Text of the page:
Because of the previous point, the temptation is to specialize in those means of growth that you find easiest and most enjoyable, while neglecting the ones that are more difficult for you. You may be tempted to believe that your specialization in some will compensate for your neglect of others. This is a serious error.
The means of growth are like Food Groups. You need a balanced diet for healthy growth. Neglect of any one can eventually result in a complete breakdown in spiritual growth. The means of growth are also interconnected, so that genuine progress in any one requires involvement in all (EXAMPLES).
Summary Of Walking By The Spirit:
Learning to walk by the Spirit is an art that takes practice. It's a lot like learning to ride a bike which is difficult because you have to simultaneously do three things: balance, steer, and pedal. Similarly, walking by the Spirit involves the three things described above. With practice, this becomes easier and more natural--though never as natural as riding a bike because there is the consistent opposition of the flesh and Satan.
The term "filled" (Greek: pleroo) means to be "characterized by." To be filled with the Holy Spirit means to be characterized by the Holy Spirit. In the following passages, several truths concerning the filling of the Spirit emerge.
- Whereas Christians receive the baptism by the Spirit only once (1 Cor 12:13*), it is possible for us to receive repeated "in-fillings." This was the case with the early church, and Luke is careful to note that this was the key to their vitality and effectiveness in evangelism (see Acts 1:8; 2:4; 4:8,31; 6:3,5; 7:55; 9:17; 13:9,52).
- The "filling of the Spirit" is connected with our free will. An individual Christian can choose to be or not to be filled.
(Eph. 5:18) And do not get drunk with wine, for that is dissipation, but be filled with the Spirit,
"Be filled with" is present (continuous) tense, imperative mood, and passive voice. Therefore, it is helpful to consider the filling of the Holy Spirit as the result of a Christian's openness to the Spirit's influence. Note the qualities of being filled described in vv. 19 & 20 cf. Col. 3:16
- In Paul's letters, the term "filled with the Spirit" (Eph. 5:18) is synonymous with the terms "walking by/according to the Spirit" (see Rom. 8:4-ll; Gal. 5:l6,l8,25). All of these terms emphasize our volition in availing ourselves to the Holy Spirit, and they describe similar results of spiritual vitality.
- "Grieving the Holy Spirit" (Eph. 4:30) and "quenching the Spirit" (1 Thes. 5:19) apparently refer to two different ways in which Christians resist the filling of the Holy Spirit in their lives. In a sense, then, they refer to the opposite of being filled with the Spirit.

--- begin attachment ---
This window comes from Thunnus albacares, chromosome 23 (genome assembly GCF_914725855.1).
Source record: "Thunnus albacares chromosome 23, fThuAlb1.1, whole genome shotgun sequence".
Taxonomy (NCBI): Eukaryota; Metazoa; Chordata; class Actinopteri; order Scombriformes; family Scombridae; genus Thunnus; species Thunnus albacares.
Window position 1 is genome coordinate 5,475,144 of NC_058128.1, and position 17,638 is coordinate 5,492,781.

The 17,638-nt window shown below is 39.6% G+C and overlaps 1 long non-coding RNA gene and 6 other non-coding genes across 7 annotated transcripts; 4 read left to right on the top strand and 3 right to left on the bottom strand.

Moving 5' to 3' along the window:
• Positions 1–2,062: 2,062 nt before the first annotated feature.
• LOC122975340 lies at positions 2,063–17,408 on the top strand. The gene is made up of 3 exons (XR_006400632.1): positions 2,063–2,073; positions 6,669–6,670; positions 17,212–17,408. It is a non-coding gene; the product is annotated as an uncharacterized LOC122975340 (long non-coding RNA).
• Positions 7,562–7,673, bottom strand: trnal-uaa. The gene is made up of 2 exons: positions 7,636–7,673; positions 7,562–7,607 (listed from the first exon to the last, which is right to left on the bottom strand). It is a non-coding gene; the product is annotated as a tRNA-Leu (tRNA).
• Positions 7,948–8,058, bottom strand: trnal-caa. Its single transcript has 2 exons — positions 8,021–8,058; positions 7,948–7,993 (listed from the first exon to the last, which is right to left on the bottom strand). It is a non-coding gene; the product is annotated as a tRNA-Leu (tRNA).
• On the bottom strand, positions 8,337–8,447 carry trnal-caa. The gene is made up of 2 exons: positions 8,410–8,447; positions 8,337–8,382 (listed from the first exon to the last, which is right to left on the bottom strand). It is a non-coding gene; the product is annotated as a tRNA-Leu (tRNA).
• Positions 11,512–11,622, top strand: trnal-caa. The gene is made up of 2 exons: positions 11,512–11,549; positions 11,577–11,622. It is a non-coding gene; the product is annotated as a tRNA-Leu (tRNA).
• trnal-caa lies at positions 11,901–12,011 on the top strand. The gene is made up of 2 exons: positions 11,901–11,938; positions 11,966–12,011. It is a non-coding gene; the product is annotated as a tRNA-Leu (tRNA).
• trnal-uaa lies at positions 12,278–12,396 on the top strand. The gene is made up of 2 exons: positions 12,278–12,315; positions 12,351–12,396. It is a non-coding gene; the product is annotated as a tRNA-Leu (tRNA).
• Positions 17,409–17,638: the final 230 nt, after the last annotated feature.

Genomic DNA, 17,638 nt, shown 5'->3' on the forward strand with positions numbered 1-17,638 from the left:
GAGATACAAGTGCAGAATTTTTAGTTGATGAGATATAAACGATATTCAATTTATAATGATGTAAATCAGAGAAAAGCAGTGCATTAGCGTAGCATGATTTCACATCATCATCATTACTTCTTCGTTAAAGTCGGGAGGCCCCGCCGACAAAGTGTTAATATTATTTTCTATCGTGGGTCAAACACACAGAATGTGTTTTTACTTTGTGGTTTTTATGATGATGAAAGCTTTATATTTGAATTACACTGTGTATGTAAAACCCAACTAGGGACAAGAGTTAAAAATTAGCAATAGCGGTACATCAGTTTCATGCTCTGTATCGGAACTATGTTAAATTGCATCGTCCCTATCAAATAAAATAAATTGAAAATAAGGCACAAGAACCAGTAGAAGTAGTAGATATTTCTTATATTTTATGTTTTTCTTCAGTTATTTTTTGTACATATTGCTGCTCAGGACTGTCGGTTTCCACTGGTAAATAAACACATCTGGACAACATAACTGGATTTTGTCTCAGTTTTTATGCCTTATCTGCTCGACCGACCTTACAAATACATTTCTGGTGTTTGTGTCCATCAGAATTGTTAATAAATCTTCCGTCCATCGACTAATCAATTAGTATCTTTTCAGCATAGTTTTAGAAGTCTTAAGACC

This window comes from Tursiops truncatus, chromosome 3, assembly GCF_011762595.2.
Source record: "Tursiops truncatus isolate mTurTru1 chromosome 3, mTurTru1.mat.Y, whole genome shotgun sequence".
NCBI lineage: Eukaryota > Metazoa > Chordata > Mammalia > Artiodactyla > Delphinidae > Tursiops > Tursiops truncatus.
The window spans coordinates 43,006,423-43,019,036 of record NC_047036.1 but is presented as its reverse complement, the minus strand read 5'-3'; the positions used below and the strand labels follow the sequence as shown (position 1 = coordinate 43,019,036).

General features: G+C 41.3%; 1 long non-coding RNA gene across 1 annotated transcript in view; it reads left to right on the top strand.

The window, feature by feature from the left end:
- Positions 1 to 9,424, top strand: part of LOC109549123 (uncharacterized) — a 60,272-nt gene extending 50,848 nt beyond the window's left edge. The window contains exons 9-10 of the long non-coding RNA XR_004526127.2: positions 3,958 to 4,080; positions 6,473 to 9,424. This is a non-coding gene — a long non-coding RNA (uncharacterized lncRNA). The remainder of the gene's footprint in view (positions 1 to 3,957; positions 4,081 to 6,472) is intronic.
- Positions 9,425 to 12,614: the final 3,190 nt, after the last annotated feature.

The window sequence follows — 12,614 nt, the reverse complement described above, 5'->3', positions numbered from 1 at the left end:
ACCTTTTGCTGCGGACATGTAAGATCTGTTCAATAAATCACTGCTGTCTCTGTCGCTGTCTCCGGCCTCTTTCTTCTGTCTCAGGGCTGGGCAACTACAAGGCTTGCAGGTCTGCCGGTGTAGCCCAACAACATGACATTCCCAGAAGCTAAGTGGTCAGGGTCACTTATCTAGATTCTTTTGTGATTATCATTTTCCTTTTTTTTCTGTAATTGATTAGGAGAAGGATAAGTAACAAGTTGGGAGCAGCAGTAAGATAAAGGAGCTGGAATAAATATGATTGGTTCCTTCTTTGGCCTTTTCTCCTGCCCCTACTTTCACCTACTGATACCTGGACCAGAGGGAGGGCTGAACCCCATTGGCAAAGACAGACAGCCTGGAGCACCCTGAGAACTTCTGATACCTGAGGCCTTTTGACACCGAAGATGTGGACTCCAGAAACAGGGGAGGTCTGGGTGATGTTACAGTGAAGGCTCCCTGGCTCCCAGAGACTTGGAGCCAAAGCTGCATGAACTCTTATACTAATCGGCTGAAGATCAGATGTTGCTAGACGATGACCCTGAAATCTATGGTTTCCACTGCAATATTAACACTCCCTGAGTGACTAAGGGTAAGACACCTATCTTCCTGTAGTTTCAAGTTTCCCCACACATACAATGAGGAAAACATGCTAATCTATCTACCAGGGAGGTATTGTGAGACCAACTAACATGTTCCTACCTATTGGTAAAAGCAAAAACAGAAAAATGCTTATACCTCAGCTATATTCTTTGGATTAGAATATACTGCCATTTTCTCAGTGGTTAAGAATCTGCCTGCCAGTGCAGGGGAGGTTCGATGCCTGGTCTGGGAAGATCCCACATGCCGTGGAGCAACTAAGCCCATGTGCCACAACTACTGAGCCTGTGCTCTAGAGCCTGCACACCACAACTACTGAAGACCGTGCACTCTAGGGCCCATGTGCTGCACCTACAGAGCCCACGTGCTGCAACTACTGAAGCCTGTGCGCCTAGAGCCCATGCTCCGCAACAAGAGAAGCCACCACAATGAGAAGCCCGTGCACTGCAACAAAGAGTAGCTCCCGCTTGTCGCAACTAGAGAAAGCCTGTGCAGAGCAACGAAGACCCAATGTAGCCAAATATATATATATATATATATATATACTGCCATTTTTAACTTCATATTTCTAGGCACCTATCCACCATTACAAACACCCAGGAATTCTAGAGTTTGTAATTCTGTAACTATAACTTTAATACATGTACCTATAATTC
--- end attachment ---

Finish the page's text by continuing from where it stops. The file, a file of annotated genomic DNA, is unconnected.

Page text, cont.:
- Although "grieving the Spirit" is not clearly defined, the context (Eph. 4:25-32) makes it clear that it involves willfully disregarding the Holy Spirit's moral guidance.
(Eph. 4:29-31) Let no unwholesome word proceed from your mouth, but only such a word as is good for edification according to the need of the moment, that it may give grace to those who hear. And do not grieve the Holy Spirit of God, by whom you were sealed for the day of redemption. Let all bitterness and wrath and anger and clamor and slander be put away from you, along with all malice.
This is not just whenever you sin, because the Holy Spirit works personally according to his priorities. But when he has put his finger on an area and you say "No, not now," you are hardening your heart and you may wind up wandering around in a spiritual wilderness.
- "Quenching the Spirit" is also not clearly defined, but the context (1 Thess. 5:20-22) indicates that it involves disregarding the Holy Spirit's efforts to direct and edify the church through various gifted members.
(1 Thess. 5:19-21) Do not quench the Spirit; do not despise prophetic utterances. But examine everything carefully; hold fast to that which is good and abstain from every form of evil.
Quenching the Spirit can include such things as promoting a clergy/laity separation in the church rather than diligently equipping & deploying gifted members. We strongly encourage and make time for sharing in meetings and extemporaneous prayer to provide opportunities for people moved by the Spirit to speak up.
Romans 8:4-14** - extended passage on walking according to the Spirit
Galatians 5:16-25** - extended passage on walking according to the Spirit
Acts 2:42* - consistent participation in the Word, prayer and fellowship were keys to their spiritual vitality
As we learned last week, Christians normally receive the Holy Spirit when they believe in the gospel (Eph. 1:13,14). The ability to speak in tongues, however, is normally a spiritual gift given only to some Christians (1 Cor. 12:30), and is therefore not required for salvation or spiritual growth.
Some Christian groups, however, teach that there is normally a delay between believing in the gospel and receiving the Holy Spirit, and that the gift of the Holy Spirit is normally manifested by speaking in tongues. Such groups appeal to four passages in Acts (listed below) as scriptural support for these claims. Read each passage (including its context) and answer the following questions:
- Is there a delay, or tongues--or both?
- Why might God have deviated from the norm in this situation?